She first showed the work at Studio Kroner in Cincinnati in November 2022. Recently, Trash Talk traveled to a gallery in Dayton, Ohio, to benefit Waste-Free Dayton. It concluded its showing at the Edward A. Dixon Gallery on March 25.

“The city of Dayton got really involved and the commissioner gave a speech at the opening. So it was really cool to get the people who go to art galleries, the people who will know this organization but don’t really go to art galleries, and also the city—and bringing all those pieces together,” Horton says.

Horton wasn’t sure if Trash Talk would have more life after its Cincinnati showing, but involving different organizations helped give the exhibition traction.

“A lot of commercial galleries don’t want to fill their gallery with trash,” she says. “They don’t want to get political, and it can be kind of a scary thing for galleries. But I think it’s the incorporation of the organization and offering an anecdote, like, ‘Here’s an answer.’ It makes it a lot easier to kind of get into places.”

The “Penchant” series was inspired by the variety of trash she noticed while hiking. But it was only after watching someone throw an empty pack of cigarettes out their car window, when they were just feet from a garbage can at a trash station, that she knew she wanted to express her concern through art.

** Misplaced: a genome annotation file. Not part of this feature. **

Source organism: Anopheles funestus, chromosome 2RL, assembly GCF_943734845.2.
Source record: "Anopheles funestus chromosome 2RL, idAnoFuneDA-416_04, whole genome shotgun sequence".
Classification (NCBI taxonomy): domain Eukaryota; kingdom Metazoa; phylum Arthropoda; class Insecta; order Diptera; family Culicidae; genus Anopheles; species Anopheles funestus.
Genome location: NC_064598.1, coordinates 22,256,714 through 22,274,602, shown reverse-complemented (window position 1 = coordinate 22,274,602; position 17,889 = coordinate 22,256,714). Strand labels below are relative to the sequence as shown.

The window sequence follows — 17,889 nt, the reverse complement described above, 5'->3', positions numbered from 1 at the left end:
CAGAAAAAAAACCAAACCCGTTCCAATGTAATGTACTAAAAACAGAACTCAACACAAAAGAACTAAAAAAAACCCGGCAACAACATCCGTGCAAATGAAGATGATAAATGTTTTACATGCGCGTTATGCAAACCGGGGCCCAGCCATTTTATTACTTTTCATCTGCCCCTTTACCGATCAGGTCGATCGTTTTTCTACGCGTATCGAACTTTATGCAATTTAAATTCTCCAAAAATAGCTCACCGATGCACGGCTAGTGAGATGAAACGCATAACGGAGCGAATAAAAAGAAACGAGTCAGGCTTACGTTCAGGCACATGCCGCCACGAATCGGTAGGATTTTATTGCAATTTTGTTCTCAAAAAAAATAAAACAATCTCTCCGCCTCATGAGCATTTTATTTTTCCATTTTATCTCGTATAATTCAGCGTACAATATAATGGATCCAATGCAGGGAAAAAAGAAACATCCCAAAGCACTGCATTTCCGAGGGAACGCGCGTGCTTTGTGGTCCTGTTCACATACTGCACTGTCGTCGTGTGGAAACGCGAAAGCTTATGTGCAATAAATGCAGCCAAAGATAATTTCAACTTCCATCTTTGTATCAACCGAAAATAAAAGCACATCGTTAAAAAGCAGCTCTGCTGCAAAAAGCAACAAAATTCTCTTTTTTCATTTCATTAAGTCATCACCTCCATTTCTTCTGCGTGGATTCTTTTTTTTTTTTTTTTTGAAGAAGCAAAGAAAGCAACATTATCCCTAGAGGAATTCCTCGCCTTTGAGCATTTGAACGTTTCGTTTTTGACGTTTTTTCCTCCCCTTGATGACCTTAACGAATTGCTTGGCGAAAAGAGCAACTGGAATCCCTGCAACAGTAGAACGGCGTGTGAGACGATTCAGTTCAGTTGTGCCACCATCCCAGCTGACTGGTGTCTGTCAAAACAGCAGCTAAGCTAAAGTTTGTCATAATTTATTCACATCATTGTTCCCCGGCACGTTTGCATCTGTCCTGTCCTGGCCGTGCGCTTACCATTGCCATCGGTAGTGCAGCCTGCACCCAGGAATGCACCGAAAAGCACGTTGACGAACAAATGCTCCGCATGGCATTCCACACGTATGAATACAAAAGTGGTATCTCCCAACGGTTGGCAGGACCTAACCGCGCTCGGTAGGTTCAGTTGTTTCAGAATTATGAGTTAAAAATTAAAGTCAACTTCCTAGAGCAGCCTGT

click to enlarge "Wade" is 36x48 inches oil on canvas painted in 2020. - Photo: Provided by Devan Horton
Photo: Provided by Devan Horton
"Wade" is 36x48 inches oil on canvas painted in 2020.

Her favorite piece, “Wade,” a nighttime scene of trash, has a stillness to it that she hopes is a reflection of the destruction human beings have caused by leaving trash throughout nature.

With “Penchant” on the move, Horton has been trying to give up things in her life that create waste, including her artwork, making this year a time of experimentation and learning.

Deploying walnuts, poke berries and onion skins, Horton has been using nature to create waste-free art.

“I’ve been experimenting with a lot of botanical dyes and walnut inks … the walnut so far is amazing because it’s really rich. It’s a really pretty sepia color, and walnuts are everywhere, so it’s this free source that I can find to create artwork. I’ve also experimented a lot with indigo dye and, obviously, the blue is stunning, it’s gorgeous. Indigo is a fermented vat so it’s something that lasts forever,” Horton says.